'Prepayment Privilege': Misleading Realtor-speak

According to his website, Tom Hopkins is one of the top sales gurus in the world: "His first book, How to Master the Art of Selling, has sold over 1.6 million copies and been translated into ten languages." He is known as "the builder of sales champions."

So it's fair to say that the techniques he suggests are probably employed by a good number of successful real estate agents. Here's a sample of his "advice" for real estate agents looking to increase sales, from his book Mastering the Art of Selling Real Estate:

"If there is a charge to refinance the property prior to the maturity date, don't call it the prepayment penalty. Who wants to be penalized? No one. Call it the prepayment privilege."

I understand the it's the real estate agent's job to put his best foot forward but, to me, that language is incredibly misleading. The truth is that everyone who buys a house has the privilege of prepaying; a prepayment penalty just adds a special cost for doing so. This tricky euphemism has no basis in reality.
But it gets worse. Encarta defines a prepayment privilege as the "right to prepay something without penalty: the right under a contract to prepay part or all of a debt to avoid interest amounts without incurring a penalty."

So not only is it misleading, it's a downright lie! A prepayment penalty is the exact opposite of a prepayment privilege.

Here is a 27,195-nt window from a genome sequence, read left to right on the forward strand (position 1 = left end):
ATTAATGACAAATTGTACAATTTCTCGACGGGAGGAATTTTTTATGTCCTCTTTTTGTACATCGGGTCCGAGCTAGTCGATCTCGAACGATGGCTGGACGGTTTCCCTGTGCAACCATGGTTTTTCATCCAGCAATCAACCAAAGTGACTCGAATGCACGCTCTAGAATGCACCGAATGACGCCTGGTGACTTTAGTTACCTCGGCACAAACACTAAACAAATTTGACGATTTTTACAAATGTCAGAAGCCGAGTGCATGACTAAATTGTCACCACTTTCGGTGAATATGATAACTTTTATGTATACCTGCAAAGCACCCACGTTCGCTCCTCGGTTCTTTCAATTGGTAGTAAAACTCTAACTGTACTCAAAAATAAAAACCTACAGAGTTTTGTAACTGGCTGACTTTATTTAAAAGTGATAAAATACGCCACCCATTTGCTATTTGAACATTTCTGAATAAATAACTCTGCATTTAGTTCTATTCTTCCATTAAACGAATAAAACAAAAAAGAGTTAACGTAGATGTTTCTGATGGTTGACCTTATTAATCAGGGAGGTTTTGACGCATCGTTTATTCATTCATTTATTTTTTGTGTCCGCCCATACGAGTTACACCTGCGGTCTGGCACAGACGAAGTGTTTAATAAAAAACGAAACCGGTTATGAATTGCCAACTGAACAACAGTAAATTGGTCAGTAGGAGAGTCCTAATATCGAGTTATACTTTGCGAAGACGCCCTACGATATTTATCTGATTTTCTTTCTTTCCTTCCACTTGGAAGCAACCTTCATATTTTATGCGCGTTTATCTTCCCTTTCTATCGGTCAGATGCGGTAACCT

Not surprisingly, and in part because of agents trained by people like Tom Hopkins, many consumers are not aware of how the prepayment penalties on their mortgages work. The Modesto Bee's editorial page recently suggestedthat prepayment penalties be banned outright because of all the problems that they've created in the current environment: "These penalties for paying off a loan early hinder refinancing, trapping borrowers in loans they cannot afford."

A new Federal Reserve rule bans prepayment penalties in the first four years of a loan, which is excessive. Prepayment penalties can serve an important function, allowing people who are committed to saying in a home to secure a lower interest rate. But consumers must be advised honestly about what they're getting into. Hucksters like Tom Hopkins who seek to mislead consumers do a disservice to their industry and put the futures of their clients in jeopardy.
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